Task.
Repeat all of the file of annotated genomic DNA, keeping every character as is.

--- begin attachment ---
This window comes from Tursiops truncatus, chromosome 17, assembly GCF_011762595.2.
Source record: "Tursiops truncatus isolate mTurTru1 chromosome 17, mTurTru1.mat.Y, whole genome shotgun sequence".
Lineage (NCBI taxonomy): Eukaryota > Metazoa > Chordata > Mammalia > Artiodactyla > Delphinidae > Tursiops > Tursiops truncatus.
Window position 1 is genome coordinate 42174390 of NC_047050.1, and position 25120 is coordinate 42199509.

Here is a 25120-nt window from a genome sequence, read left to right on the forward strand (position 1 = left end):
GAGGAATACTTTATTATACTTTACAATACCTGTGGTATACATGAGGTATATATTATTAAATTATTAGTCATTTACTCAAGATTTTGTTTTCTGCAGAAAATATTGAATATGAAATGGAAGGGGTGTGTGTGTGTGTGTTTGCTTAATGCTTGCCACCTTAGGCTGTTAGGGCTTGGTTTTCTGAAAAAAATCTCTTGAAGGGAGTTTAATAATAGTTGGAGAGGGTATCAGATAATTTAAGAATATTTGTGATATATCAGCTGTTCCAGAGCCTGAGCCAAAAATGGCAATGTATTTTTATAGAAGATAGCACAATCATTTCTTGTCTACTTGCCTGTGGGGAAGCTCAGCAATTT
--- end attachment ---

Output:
This window comes from Tursiops truncatus, chromosome 17, assembly GCF_011762595.2.
Source record: "Tursiops truncatus isolate mTurTru1 chromosome 17, mTurTru1.mat.Y, whole genome shotgun sequence".
Lineage (NCBI taxonomy): Eukaryota > Metazoa > Chordata > Mammalia > Artiodactyla > Delphinidae > Tursiops > Tursiops truncatus.
Window position 1 is genome coordinate 42174390 of NC_047050.1, and position 25120 is coordinate 42199509.

Here is a 25120-nt window from a genome sequence, read left to right on the forward strand (position 1 = left end):
GAGGAATACTTTATTATACTTTACAATACCTGTGGTATACATGAGGTATATATTATTAAATTATTAGTCATTTACTCAAGATTTTGTTTTCTGCAGAAAATATTGAATATGAAATGGAAGGGGTGTGTGTGTGTGTGTTTGCTTAATGCTTGCCACCTTAGGCTGTTAGGGCTTGGTTTTCTGAAAAAAATCTCTTGAAGGGAGTTTAATAATAGTTGGAGAGGGTATCAGATAATTTAAGAATATTTGTGATATATCAGCTGTTCCAGAGCCTGAGCCAAAAATGGCAATGTATTTTTATAGAAGATAGCACAATCATTTCTTGTCTACTTGCCTGTGGGGAAGCTCAGCAATTT